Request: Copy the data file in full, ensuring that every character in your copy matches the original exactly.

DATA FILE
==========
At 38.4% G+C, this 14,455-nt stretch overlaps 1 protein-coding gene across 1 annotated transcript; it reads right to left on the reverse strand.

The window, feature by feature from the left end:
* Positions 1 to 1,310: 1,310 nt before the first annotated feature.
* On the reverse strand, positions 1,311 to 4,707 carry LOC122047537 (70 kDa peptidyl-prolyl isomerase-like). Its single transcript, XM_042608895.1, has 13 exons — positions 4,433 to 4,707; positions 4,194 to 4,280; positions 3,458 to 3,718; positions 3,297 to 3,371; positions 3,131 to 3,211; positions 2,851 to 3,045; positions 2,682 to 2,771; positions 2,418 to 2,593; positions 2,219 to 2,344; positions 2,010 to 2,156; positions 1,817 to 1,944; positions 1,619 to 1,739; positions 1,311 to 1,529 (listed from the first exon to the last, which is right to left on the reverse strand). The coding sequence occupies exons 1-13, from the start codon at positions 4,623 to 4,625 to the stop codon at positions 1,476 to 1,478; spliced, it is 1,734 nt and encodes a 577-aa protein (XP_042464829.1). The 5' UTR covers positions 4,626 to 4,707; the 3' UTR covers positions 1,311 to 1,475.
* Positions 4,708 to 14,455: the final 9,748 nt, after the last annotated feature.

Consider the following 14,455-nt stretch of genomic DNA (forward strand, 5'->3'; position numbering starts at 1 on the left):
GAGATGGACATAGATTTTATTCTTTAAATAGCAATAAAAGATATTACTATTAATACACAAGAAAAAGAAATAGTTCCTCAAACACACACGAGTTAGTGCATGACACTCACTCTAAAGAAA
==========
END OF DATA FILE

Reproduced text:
At 38.4% G+C, this 14,455-nt stretch overlaps 1 protein-coding gene across 1 annotated transcript; it reads right to left on the reverse strand.

The window, feature by feature from the left end:
* Positions 1 to 1,310: 1,310 nt before the first annotated feature.
* On the reverse strand, positions 1,311 to 4,707 carry LOC122047537 (70 kDa peptidyl-prolyl isomerase-like). Its single transcript, XM_042608895.1, has 13 exons — positions 4,433 to 4,707; positions 4,194 to 4,280; positions 3,458 to 3,718; positions 3,297 to 3,371; positions 3,131 to 3,211; positions 2,851 to 3,045; positions 2,682 to 2,771; positions 2,418 to 2,593; positions 2,219 to 2,344; positions 2,010 to 2,156; positions 1,817 to 1,944; positions 1,619 to 1,739; positions 1,311 to 1,529 (listed from the first exon to the last, which is right to left on the reverse strand). The coding sequence occupies exons 1-13, from the start codon at positions 4,623 to 4,625 to the stop codon at positions 1,476 to 1,478; spliced, it is 1,734 nt and encodes a 577-aa protein (XP_042464829.1). The 5' UTR covers positions 4,626 to 4,707; the 3' UTR covers positions 1,311 to 1,475.
* Positions 4,708 to 14,455: the final 9,748 nt, after the last annotated feature.

Consider the following 14,455-nt stretch of genomic DNA (forward strand, 5'->3'; position numbering starts at 1 on the left):
GAGATGGACATAGATTTTATTCTTTAAATAGCAATAAAAGATATTACTATTAATACACAAGAAAAAGAAATAGTTCCTCAAACACACACGAGTTAGTGCATGACACTCACTCTAAAGAAA